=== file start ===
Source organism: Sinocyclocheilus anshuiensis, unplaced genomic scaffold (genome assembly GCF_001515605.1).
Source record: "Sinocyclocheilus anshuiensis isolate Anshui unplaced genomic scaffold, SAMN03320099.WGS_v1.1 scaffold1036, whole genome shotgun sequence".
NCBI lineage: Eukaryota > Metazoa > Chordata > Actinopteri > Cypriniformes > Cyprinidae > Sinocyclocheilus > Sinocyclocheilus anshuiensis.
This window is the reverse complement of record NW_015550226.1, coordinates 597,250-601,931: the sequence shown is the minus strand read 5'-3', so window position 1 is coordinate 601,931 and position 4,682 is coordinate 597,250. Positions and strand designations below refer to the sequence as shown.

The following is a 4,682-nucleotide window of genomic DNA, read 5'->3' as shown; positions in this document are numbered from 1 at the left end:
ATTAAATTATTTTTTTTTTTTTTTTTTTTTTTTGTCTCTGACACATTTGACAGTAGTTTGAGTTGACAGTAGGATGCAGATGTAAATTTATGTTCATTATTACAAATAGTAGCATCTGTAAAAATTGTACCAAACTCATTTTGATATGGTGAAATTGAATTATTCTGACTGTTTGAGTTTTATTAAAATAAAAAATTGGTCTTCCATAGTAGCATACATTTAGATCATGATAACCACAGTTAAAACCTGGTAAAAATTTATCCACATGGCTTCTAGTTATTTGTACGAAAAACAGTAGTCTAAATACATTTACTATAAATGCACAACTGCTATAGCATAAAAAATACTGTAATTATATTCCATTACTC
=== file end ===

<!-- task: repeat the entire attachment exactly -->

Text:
Source organism: Sinocyclocheilus anshuiensis, unplaced genomic scaffold (genome assembly GCF_001515605.1).
Source record: "Sinocyclocheilus anshuiensis isolate Anshui unplaced genomic scaffold, SAMN03320099.WGS_v1.1 scaffold1036, whole genome shotgun sequence".
NCBI lineage: Eukaryota > Metazoa > Chordata > Actinopteri > Cypriniformes > Cyprinidae > Sinocyclocheilus > Sinocyclocheilus anshuiensis.
This window is the reverse complement of record NW_015550226.1, coordinates 597,250-601,931: the sequence shown is the minus strand read 5'-3', so window position 1 is coordinate 601,931 and position 4,682 is coordinate 597,250. Positions and strand designations below refer to the sequence as shown.

The following is a 4,682-nucleotide window of genomic DNA, read 5'->3' as shown; positions in this document are numbered from 1 at the left end:
ATTAAATTATTTTTTTTTTTTTTTTTTTTTTTTGTCTCTGACACATTTGACAGTAGTTTGAGTTGACAGTAGGATGCAGATGTAAATTTATGTTCATTATTACAAATAGTAGCATCTGTAAAAATTGTACCAAACTCATTTTGATATGGTGAAATTGAATTATTCTGACTGTTTGAGTTTTATTAAAATAAAAAATTGGTCTTCCATAGTAGCATACATTTAGATCATGATAACCACAGTTAAAACCTGGTAAAAATTTATCCACATGGCTTCTAGTTATTTGTACGAAAAACAGTAGTCTAAATACATTTACTATAAATGCACAACTGCTATAGCATAAAAAATACTGTAATTATATTCCATTACTC